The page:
Mesothelioma Study Could Lead to Drug for Prevention

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Asbestos exposure is the biggest risk factor for the development of malignant mesothelioma, a rare but aggressive cancer that usually carries a poor prognosis.  The numbers of mesothelioma patients is rising as more people pay the price for years of asbestos exposure.  While researchers around the world search for more effective treatments, a group of scientists in Italy have discovered information that may eventually be used not only to treat but to prevent mesothelioma in high risk patients.

Researchers in the Department of Clinical and Experimental Medicine at the University of Ferrara are studying the presence of adenosine receptors (ARs) in the pleura, or lung lining, of patients with and without malignant mesothelioma.   Adenosine receptors are involved in processes such as inflammation and immune responses.  To understand the interaction between adenosine, a structural component of all cells, and malignant mesothelioma, the team studied the presence and functionality of ARs in both types of cell samples.

Scientists know that adenosine plays a key role in the inflammation of cells and is involved in the regulation of cell death and proliferation.  This is significant because, earlier this year, researchers confirmed that malignant mesothelioma may result from cellular inflammation brought on by asbestos exposure.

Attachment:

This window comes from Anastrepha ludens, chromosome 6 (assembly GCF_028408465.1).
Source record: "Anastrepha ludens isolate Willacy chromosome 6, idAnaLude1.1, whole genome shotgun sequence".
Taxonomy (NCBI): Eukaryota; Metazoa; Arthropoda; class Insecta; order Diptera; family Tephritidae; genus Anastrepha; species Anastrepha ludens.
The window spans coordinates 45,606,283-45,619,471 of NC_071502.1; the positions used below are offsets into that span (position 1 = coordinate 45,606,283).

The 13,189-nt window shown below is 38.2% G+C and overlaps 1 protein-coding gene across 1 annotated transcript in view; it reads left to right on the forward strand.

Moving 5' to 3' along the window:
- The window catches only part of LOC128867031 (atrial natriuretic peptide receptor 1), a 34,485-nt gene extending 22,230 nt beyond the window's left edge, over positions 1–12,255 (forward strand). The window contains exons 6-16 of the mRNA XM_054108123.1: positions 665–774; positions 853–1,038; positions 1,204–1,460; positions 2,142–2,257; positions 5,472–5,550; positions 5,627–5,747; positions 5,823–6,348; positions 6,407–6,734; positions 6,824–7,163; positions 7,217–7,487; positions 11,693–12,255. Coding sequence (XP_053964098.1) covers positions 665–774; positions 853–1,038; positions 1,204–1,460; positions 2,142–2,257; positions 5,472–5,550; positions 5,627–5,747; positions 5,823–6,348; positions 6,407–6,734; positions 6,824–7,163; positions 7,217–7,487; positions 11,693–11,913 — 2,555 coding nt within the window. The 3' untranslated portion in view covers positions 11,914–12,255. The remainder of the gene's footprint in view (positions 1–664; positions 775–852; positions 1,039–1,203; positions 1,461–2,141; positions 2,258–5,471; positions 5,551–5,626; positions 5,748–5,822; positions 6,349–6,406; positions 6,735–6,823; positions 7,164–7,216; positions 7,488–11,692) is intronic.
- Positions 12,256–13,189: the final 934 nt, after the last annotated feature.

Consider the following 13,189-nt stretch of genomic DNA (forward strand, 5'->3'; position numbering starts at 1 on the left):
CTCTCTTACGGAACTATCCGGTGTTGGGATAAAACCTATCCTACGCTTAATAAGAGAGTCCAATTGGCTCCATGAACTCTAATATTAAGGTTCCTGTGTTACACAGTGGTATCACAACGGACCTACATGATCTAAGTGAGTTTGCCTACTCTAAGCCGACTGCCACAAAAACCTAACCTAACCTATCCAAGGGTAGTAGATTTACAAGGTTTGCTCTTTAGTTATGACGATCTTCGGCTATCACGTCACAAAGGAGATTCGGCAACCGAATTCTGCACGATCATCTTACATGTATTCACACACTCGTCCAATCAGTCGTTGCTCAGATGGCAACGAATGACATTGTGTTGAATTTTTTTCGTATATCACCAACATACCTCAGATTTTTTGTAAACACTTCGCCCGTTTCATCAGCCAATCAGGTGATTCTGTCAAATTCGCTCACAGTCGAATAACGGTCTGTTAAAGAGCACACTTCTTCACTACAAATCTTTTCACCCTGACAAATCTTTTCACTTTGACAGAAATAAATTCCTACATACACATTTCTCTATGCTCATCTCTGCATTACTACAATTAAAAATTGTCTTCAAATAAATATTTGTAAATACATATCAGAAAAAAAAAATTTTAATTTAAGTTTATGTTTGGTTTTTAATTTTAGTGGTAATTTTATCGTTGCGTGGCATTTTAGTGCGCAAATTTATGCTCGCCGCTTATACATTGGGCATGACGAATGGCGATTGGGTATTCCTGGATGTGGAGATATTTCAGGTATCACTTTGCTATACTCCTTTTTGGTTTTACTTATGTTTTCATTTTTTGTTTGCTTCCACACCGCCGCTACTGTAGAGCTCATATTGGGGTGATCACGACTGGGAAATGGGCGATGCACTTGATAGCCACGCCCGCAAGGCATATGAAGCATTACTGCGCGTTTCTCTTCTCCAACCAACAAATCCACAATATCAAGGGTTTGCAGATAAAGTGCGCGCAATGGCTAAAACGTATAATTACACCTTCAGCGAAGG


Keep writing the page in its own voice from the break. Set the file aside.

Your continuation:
In the Italian research, healthy cells were treated with crocidolite asbestos, a common risk factor for malignant mesothelioma.  A certain type of adenosine receptor in the cells, called A3AR, was found to be 2.5 times more prevalent in the mesothelioma cells than in the healthy cells.  Stimulating the A3ARs decreased the proliferation of cells and promoted cellular death in both the mesothelioma cells and the healthy cells that had been exposed to asbestos.

Though these research findings are far from a ‘cure’ for mesothelioma, they could lead drug companies toward more effective medicines than are currently available. Writing in the American Journal of Respiratory Critical Care Medicine, the researchers conclude “These new finding suggest that A3AR could represent a pharmacological target to prevent tumor development after asbestos exposure and to treat full blown malignant mesothelioma.”

Although there is currently no drug for preventing the development of mesothelioma in people who have been exposed to asbestos, several studies have also linked Vitamin A with a lower risk of developing the disease.  Like ARs, Vitamin A plays a role in the regulation of cell growth and division.


Varani, K, “A3 Receptors are Overexpressed in Pleura from Mesothelioma Patients and Reduce Cell Growth via Akt/NF-kB Pathway”, September 24, 2010, American Journal of Respiratory Critical Care Medicine.

Gbenga, Bello, “Vitamin A – Possible New Drug for Mesothelioma”, Articlesbase.com online magazine, October 15, 2009.

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